CRSS Workshop: “Role of Media in Shaping Narratives” in Pakistan and Afghanistan

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The Center for Research and Security Studies (CRSS) conducted a training workshop for the youth of Pakistan and Afghanistan on the ‘Role of Media in Shaping Narratives’ in Pakistan and Afghanistan relations on Tuesday, September 26. The workshop was designed as part of CRSS’ Afghan Studies Center (ASC) initiative to bring together the youth of both countries on one platform and conduct joint exercises between them to increase their interaction, awareness and reduce the unnecessarily growing misperceptions on both sides of the border.

Senior Broadcast Journalist and Analyst Rehman Azhar, who holds vast experience and knowledge in the field of broadcast journalism having worked at Aaj News, Dunya, Express, Express 24/7 and Geo, and currently hosts a prime time TV current affairs program “Center Stage with Rehman Azhar” at Express TV, was the chief guest and trainer at the workshop. He shared his insights and experience as a senior media person with the participants and the role played by the media and its significance in shaping narratives in the context of Pakistan and Afghanistan. The workshop focused on acquainting the youth with the different dynamics involved in the two countries’ media while also educating them with the potential of media utilization in positive ways. The workshop was attended by 18 young Pakistani and Afghan participants from various universities in Islamabad, including Quaid-i-Azam University (QAU), International Islamic University Islamabad (IIUI), and Pakistan Institute of Development Economics (PIDE), along with other young and vibrant activists.

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During the workshop, the participants were put through several group exercises using examples from both countries as a way to pinpoint how the media is shaping narratives of the masses. A point of discussion was also whether it is the media fabricating those narratives or the media itself is molded by the larger ideological and national narratives. In the brainstorming exercise, participants from both sides maintained the view that only fifty percent of what is portrayed in the media can be considered as true reflection of the reality. Many participants stated that the media certainly has a commercial aspect which drives it to portray spicy news more frequently in its quest for high ratings. A few youngsters were also of the view that the media may also be used as a tool by certain stakeholders to create resentment between Pakistan and Afghanistan.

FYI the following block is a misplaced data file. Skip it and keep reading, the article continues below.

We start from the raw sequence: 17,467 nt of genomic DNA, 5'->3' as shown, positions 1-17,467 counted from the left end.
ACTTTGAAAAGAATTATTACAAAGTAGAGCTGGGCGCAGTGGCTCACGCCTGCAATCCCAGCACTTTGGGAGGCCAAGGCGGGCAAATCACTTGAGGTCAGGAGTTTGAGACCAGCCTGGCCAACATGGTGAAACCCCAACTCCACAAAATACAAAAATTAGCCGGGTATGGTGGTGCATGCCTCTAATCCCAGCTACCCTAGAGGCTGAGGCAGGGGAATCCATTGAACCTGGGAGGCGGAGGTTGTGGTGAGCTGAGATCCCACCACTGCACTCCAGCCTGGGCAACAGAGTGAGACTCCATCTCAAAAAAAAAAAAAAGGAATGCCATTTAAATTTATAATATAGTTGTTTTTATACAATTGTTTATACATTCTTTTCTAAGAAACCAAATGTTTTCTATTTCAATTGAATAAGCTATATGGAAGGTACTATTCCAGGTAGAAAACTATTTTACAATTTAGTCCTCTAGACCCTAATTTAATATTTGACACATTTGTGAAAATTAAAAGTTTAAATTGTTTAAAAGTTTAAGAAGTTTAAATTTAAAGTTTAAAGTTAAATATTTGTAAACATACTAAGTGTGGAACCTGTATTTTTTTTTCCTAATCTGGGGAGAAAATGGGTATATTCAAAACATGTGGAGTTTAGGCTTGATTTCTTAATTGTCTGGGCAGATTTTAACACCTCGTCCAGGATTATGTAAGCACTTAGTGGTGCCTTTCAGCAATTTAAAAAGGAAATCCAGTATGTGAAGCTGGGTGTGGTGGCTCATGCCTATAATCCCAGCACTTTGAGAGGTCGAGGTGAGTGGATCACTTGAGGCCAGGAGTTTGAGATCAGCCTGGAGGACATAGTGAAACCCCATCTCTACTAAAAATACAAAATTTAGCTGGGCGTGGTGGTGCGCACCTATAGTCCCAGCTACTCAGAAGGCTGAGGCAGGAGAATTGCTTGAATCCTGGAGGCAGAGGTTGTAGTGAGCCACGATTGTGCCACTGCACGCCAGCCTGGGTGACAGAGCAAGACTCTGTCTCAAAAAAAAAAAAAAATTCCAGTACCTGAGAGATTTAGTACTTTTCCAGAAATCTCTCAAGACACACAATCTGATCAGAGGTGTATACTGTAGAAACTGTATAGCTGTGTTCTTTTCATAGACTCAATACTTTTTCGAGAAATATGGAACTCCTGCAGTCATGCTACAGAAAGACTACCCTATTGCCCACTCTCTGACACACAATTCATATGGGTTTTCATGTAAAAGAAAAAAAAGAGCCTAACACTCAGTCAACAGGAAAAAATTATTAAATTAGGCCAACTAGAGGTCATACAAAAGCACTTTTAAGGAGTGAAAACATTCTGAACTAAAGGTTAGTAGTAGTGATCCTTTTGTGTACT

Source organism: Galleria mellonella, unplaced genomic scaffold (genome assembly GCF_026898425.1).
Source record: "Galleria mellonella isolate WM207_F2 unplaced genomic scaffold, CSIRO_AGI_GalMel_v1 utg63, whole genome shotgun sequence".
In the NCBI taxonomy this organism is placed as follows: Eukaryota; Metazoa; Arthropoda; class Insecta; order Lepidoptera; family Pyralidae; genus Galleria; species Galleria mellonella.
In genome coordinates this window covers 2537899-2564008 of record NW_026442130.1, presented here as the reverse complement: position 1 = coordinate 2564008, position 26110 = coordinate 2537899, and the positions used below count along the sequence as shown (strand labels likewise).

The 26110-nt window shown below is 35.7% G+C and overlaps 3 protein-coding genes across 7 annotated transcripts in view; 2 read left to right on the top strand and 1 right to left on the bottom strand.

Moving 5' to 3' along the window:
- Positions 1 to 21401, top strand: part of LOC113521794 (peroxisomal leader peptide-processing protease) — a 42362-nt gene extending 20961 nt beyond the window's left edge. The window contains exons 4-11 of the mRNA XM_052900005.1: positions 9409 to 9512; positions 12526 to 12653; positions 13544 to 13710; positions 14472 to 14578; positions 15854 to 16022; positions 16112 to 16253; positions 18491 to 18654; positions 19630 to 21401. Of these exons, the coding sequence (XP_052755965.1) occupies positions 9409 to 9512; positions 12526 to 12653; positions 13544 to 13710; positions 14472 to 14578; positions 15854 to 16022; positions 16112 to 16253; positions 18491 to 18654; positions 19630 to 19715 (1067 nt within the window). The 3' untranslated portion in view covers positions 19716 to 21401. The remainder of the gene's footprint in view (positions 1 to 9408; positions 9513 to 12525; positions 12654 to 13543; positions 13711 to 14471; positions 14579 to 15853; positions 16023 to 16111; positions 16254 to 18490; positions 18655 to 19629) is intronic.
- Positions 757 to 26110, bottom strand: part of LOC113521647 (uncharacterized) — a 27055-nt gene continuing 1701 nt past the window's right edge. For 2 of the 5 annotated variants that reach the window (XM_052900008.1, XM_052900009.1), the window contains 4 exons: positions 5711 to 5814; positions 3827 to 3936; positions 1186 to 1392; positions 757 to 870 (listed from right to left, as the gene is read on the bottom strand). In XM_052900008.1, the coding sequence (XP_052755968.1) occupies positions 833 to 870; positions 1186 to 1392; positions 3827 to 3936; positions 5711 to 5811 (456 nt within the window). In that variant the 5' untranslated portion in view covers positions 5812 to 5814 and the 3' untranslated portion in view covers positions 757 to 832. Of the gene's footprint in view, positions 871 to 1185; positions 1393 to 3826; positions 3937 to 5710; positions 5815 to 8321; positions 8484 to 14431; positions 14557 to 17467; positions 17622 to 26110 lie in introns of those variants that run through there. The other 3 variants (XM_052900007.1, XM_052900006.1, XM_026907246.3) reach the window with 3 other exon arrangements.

Mr. Rehman Azhar told the participants that the private electronic media in Pakistan, and also in Afghanistan is fairly recent, which partially attributes to immature and irresponsible media coverage at times. He gave the examples of BBC, CNN and other western media houses which have been there for far longer and have not only matured but also have panel of region specialists. Reminding the participants of Pakistan and Afghanistan’s historic brotherly relations, he said that when Afghanistan’s state National Television was being set up, experts from Pakistan’s State PTV went to assist them. In the end, he stressed on the need for the media to act as a positive bridge between Pakistan and Afghanistan by broadcasting promising stories, and urged the youth to build a positive counter narrative to improve perceptions in both masses.

Mr. Aized Ali, Project Director Beyond Boundaries at CRSS, who was the moderator, further apprised the participants on CRSS’ Pak-Afghan Beyond Boundaries Track1.5/II initiative which led to the emergence of Afghan Studies Center (ASC). He told the participants that Beyond Boundaries had been a conscious effort to bridge the gulf of mistrust between the two neighbors. He also encouraged the participants to network among themselves to help improve local perceptions on both sides.

The workshop was the second in ASC’s series of scheduled workshops for Afghan and Pakistani youth. Through such activities, the center aspires for peace by engaging the youth from both sides in informed discourses, and capacity building through skills development workshops. Alongside such workshops, the center also runs a monthly dialogue series with participation of young men and women from Pakistan and Afghanistan to increase the much needed people to people contact that has been decreasing in recent years.

About Afghan Studies Center: The Afghan Studies Center is an initiative by the Center for Research and Security Studies, Islamabad – an independent and non-profit think tank and advocacy center. One of the primary objectives of the Afghan Studies Center is to serve as a bridge between the youth of Pakistan and Afghanistan to interact with each other and join hands to become leaders of change and messengers of peace and cooperation beyond boundaries. To achieve this objective, the Afghan Studies Center invites young Afghans to share their story using our platform with the youth of Pakistan as well as the world.

 

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